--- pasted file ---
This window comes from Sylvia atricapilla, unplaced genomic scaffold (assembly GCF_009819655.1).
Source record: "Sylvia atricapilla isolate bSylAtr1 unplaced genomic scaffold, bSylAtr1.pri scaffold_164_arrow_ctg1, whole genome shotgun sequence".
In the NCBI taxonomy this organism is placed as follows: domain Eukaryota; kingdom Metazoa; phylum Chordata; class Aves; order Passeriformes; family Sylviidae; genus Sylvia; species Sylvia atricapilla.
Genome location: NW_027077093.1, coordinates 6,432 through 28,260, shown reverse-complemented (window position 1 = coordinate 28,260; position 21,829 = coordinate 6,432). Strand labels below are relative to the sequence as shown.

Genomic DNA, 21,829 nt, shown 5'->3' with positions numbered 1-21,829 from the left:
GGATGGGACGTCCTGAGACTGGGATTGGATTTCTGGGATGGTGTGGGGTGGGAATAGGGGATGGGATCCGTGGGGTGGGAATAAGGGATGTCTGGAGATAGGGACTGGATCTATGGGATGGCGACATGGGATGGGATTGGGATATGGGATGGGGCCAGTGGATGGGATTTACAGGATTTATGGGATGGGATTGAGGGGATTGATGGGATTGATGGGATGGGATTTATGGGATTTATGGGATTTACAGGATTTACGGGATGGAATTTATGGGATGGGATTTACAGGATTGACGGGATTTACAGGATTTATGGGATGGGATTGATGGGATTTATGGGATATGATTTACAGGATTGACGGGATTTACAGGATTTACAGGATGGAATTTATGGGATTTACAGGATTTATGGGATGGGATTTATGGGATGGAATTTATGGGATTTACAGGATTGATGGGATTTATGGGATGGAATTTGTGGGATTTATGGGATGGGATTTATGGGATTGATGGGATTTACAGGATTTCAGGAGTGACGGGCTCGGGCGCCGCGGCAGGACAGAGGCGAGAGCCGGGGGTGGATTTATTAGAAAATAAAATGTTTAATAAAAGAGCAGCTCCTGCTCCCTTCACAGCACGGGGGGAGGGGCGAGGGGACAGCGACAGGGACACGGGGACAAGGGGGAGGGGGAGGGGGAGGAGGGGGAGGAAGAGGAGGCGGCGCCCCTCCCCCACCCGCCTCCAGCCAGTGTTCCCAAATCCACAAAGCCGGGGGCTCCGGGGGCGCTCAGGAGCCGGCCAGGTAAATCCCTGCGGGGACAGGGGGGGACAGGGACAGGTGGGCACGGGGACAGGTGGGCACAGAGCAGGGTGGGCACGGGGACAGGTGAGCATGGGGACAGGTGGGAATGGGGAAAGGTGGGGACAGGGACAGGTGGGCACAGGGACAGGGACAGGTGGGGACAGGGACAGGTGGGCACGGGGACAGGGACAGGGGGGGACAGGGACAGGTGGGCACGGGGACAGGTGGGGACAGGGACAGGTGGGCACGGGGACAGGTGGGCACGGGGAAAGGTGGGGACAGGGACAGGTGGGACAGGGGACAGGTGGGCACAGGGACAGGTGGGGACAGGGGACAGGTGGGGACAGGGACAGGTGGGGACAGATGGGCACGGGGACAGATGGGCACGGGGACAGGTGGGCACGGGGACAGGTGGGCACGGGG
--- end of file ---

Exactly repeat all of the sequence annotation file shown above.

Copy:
This window comes from Sylvia atricapilla, unplaced genomic scaffold (assembly GCF_009819655.1).
Source record: "Sylvia atricapilla isolate bSylAtr1 unplaced genomic scaffold, bSylAtr1.pri scaffold_164_arrow_ctg1, whole genome shotgun sequence".
In the NCBI taxonomy this organism is placed as follows: domain Eukaryota; kingdom Metazoa; phylum Chordata; class Aves; order Passeriformes; family Sylviidae; genus Sylvia; species Sylvia atricapilla.
Genome location: NW_027077093.1, coordinates 6,432 through 28,260, shown reverse-complemented (window position 1 = coordinate 28,260; position 21,829 = coordinate 6,432). Strand labels below are relative to the sequence as shown.

Genomic DNA, 21,829 nt, shown 5'->3' with positions numbered 1-21,829 from the left:
GGATGGGACGTCCTGAGACTGGGATTGGATTTCTGGGATGGTGTGGGGTGGGAATAGGGGATGGGATCCGTGGGGTGGGAATAAGGGATGTCTGGAGATAGGGACTGGATCTATGGGATGGCGACATGGGATGGGATTGGGATATGGGATGGGGCCAGTGGATGGGATTTACAGGATTTATGGGATGGGATTGAGGGGATTGATGGGATTGATGGGATGGGATTTATGGGATTTATGGGATTTACAGGATTTACGGGATGGAATTTATGGGATGGGATTTACAGGATTGACGGGATTTACAGGATTTATGGGATGGGATTGATGGGATTTATGGGATATGATTTACAGGATTGACGGGATTTACAGGATTTACAGGATGGAATTTATGGGATTTACAGGATTTATGGGATGGGATTTATGGGATGGAATTTATGGGATTTACAGGATTGATGGGATTTATGGGATGGAATTTGTGGGATTTATGGGATGGGATTTATGGGATTGATGGGATTTACAGGATTTCAGGAGTGACGGGCTCGGGCGCCGCGGCAGGACAGAGGCGAGAGCCGGGGGTGGATTTATTAGAAAATAAAATGTTTAATAAAAGAGCAGCTCCTGCTCCCTTCACAGCACGGGGGGAGGGGCGAGGGGACAGCGACAGGGACACGGGGACAAGGGGGAGGGGGAGGGGGAGGAGGGGGAGGAAGAGGAGGCGGCGCCCCTCCCCCACCCGCCTCCAGCCAGTGTTCCCAAATCCACAAAGCCGGGGGCTCCGGGGGCGCTCAGGAGCCGGCCAGGTAAATCCCTGCGGGGACAGGGGGGGACAGGGACAGGTGGGCACGGGGACAGGTGGGCACAGAGCAGGGTGGGCACGGGGACAGGTGAGCATGGGGACAGGTGGGAATGGGGAAAGGTGGGGACAGGGACAGGTGGGCACAGGGACAGGGACAGGTGGGGACAGGGACAGGTGGGCACGGGGACAGGGACAGGGGGGGACAGGGACAGGTGGGCACGGGGACAGGTGGGGACAGGGACAGGTGGGCACGGGGACAGGTGGGCACGGGGAAAGGTGGGGACAGGGACAGGTGGGACAGGGGACAGGTGGGCACAGGGACAGGTGGGGACAGGGGACAGGTGGGGACAGGGACAGGTGGGGACAGATGGGCACGGGGACAGATGGGCACGGGGACAGGTGGGCACGGGGACAGGTGGGCACGGGG